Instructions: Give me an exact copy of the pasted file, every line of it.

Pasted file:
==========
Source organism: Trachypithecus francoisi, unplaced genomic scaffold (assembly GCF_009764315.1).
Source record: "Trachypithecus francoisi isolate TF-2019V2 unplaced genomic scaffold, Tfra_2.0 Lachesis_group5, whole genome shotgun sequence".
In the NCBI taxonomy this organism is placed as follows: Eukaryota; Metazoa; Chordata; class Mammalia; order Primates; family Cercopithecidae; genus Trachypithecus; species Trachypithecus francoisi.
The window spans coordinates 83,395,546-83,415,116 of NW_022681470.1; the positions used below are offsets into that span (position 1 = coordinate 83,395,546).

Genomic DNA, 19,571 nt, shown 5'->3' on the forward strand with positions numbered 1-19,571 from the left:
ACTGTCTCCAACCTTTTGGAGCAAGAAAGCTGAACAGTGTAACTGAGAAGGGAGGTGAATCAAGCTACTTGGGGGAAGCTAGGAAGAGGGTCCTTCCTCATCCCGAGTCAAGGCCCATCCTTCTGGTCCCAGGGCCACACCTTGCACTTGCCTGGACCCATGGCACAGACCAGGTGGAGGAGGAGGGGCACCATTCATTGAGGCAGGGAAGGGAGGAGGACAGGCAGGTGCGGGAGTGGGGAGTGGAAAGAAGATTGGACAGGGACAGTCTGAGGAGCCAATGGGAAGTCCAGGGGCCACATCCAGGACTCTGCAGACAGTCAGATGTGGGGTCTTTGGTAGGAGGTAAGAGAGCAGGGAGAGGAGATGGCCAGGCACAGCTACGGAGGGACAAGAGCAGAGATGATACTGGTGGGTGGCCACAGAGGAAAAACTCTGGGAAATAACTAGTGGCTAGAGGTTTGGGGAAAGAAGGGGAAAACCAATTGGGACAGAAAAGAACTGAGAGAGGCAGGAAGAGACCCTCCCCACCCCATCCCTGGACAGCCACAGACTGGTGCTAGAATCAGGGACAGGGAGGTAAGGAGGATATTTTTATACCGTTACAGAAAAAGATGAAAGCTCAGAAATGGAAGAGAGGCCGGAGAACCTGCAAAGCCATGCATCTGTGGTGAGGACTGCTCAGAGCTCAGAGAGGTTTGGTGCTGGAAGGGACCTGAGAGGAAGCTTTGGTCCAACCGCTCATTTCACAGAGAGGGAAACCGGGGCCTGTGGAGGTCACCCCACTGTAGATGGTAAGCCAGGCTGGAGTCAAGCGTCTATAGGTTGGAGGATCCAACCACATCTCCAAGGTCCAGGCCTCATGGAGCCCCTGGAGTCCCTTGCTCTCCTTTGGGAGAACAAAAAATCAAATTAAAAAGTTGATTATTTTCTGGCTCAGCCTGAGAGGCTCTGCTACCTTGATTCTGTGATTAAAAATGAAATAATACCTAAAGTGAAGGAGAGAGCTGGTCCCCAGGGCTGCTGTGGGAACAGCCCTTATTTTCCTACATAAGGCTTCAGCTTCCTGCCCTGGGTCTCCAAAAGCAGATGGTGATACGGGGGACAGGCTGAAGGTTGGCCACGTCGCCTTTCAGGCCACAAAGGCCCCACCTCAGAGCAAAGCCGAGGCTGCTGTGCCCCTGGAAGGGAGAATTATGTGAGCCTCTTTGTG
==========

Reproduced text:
Source organism: Trachypithecus francoisi, unplaced genomic scaffold (assembly GCF_009764315.1).
Source record: "Trachypithecus francoisi isolate TF-2019V2 unplaced genomic scaffold, Tfra_2.0 Lachesis_group5, whole genome shotgun sequence".
In the NCBI taxonomy this organism is placed as follows: Eukaryota; Metazoa; Chordata; class Mammalia; order Primates; family Cercopithecidae; genus Trachypithecus; species Trachypithecus francoisi.
The window spans coordinates 83,395,546-83,415,116 of NW_022681470.1; the positions used below are offsets into that span (position 1 = coordinate 83,395,546).

Genomic DNA, 19,571 nt, shown 5'->3' on the forward strand with positions numbered 1-19,571 from the left:
ACTGTCTCCAACCTTTTGGAGCAAGAAAGCTGAACAGTGTAACTGAGAAGGGAGGTGAATCAAGCTACTTGGGGGAAGCTAGGAAGAGGGTCCTTCCTCATCCCGAGTCAAGGCCCATCCTTCTGGTCCCAGGGCCACACCTTGCACTTGCCTGGACCCATGGCACAGACCAGGTGGAGGAGGAGGGGCACCATTCATTGAGGCAGGGAAGGGAGGAGGACAGGCAGGTGCGGGAGTGGGGAGTGGAAAGAAGATTGGACAGGGACAGTCTGAGGAGCCAATGGGAAGTCCAGGGGCCACATCCAGGACTCTGCAGACAGTCAGATGTGGGGTCTTTGGTAGGAGGTAAGAGAGCAGGGAGAGGAGATGGCCAGGCACAGCTACGGAGGGACAAGAGCAGAGATGATACTGGTGGGTGGCCACAGAGGAAAAACTCTGGGAAATAACTAGTGGCTAGAGGTTTGGGGAAAGAAGGGGAAAACCAATTGGGACAGAAAAGAACTGAGAGAGGCAGGAAGAGACCCTCCCCACCCCATCCCTGGACAGCCACAGACTGGTGCTAGAATCAGGGACAGGGAGGTAAGGAGGATATTTTTATACCGTTACAGAAAAAGATGAAAGCTCAGAAATGGAAGAGAGGCCGGAGAACCTGCAAAGCCATGCATCTGTGGTGAGGACTGCTCAGAGCTCAGAGAGGTTTGGTGCTGGAAGGGACCTGAGAGGAAGCTTTGGTCCAACCGCTCATTTCACAGAGAGGGAAACCGGGGCCTGTGGAGGTCACCCCACTGTAGATGGTAAGCCAGGCTGGAGTCAAGCGTCTATAGGTTGGAGGATCCAACCACATCTCCAAGGTCCAGGCCTCATGGAGCCCCTGGAGTCCCTTGCTCTCCTTTGGGAGAACAAAAAATCAAATTAAAAAGTTGATTATTTTCTGGCTCAGCCTGAGAGGCTCTGCTACCTTGATTCTGTGATTAAAAATGAAATAATACCTAAAGTGAAGGAGAGAGCTGGTCCCCAGGGCTGCTGTGGGAACAGCCCTTATTTTCCTACATAAGGCTTCAGCTTCCTGCCCTGGGTCTCCAAAAGCAGATGGTGATACGGGGGACAGGCTGAAGGTTGGCCACGTCGCCTTTCAGGCCACAAAGGCCCCACCTCAGAGCAAAGCCGAGGCTGCTGTGCCCCTGGAAGGGAGAATTATGTGAGCCTCTTTGTG